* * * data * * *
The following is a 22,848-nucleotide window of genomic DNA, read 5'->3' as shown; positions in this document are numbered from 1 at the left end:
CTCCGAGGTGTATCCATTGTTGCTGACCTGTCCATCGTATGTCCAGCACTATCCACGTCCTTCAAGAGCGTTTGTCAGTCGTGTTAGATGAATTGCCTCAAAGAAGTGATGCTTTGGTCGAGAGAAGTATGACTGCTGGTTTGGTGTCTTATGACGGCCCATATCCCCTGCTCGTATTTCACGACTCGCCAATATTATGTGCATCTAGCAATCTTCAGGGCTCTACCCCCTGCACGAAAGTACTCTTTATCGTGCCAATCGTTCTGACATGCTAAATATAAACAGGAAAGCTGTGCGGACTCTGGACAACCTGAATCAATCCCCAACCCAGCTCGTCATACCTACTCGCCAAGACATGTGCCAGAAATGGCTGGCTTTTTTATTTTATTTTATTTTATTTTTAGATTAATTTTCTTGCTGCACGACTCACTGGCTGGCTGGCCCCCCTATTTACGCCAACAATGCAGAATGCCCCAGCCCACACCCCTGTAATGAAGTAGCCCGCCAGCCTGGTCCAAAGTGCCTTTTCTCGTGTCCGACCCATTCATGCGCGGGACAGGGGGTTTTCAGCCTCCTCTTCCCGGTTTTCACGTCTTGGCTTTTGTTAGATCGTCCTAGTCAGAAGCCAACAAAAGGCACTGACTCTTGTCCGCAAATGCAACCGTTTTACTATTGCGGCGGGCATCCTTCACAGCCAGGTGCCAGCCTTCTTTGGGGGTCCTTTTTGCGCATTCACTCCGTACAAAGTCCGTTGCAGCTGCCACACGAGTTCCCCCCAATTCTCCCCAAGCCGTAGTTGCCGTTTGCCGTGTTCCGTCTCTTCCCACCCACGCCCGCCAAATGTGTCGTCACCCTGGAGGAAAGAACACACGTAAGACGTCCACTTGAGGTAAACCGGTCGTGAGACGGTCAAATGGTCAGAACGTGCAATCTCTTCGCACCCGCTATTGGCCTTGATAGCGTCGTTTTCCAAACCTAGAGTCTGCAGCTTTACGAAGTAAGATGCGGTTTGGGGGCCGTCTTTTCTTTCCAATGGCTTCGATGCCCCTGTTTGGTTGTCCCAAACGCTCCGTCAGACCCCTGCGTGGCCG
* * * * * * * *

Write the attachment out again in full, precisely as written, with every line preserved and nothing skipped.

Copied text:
The following is a 22,848-nucleotide window of genomic DNA, read 5'->3' as shown; positions in this document are numbered from 1 at the left end:
CTCCGAGGTGTATCCATTGTTGCTGACCTGTCCATCGTATGTCCAGCACTATCCACGTCCTTCAAGAGCGTTTGTCAGTCGTGTTAGATGAATTGCCTCAAAGAAGTGATGCTTTGGTCGAGAGAAGTATGACTGCTGGTTTGGTGTCTTATGACGGCCCATATCCCCTGCTCGTATTTCACGACTCGCCAATATTATGTGCATCTAGCAATCTTCAGGGCTCTACCCCCTGCACGAAAGTACTCTTTATCGTGCCAATCGTTCTGACATGCTAAATATAAACAGGAAAGCTGTGCGGACTCTGGACAACCTGAATCAATCCCCAACCCAGCTCGTCATACCTACTCGCCAAGACATGTGCCAGAAATGGCTGGCTTTTTTATTTTATTTTATTTTATTTTTAGATTAATTTTCTTGCTGCACGACTCACTGGCTGGCTGGCCCCCCTATTTACGCCAACAATGCAGAATGCCCCAGCCCACACCCCTGTAATGAAGTAGCCCGCCAGCCTGGTCCAAAGTGCCTTTTCTCGTGTCCGACCCATTCATGCGCGGGACAGGGGGTTTTCAGCCTCCTCTTCCCGGTTTTCACGTCTTGGCTTTTGTTAGATCGTCCTAGTCAGAAGCCAACAAAAGGCACTGACTCTTGTCCGCAAATGCAACCGTTTTACTATTGCGGCGGGCATCCTTCACAGCCAGGTGCCAGCCTTCTTTGGGGGTCCTTTTTGCGCATTCACTCCGTACAAAGTCCGTTGCAGCTGCCACACGAGTTCCCCCCAATTCTCCCCAAGCCGTAGTTGCCGTTTGCCGTGTTCCGTCTCTTCCCACCCACGCCCGCCAAATGTGTCGTCACCCTGGAGGAAAGAACACACGTAAGACGTCCACTTGAGGTAAACCGGTCGTGAGACGGTCAAATGGTCAGAACGTGCAATCTCTTCGCACCCGCTATTGGCCTTGATAGCGTCGTTTTCCAAACCTAGAGTCTGCAGCTTTACGAAGTAAGATGCGGTTTGGGGGCCGTCTTTTCTTTCCAATGGCTTCGATGCCCCTGTTTGGTTGTCCCAAACGCTCCGTCAGACCCCTGCGTGGCCG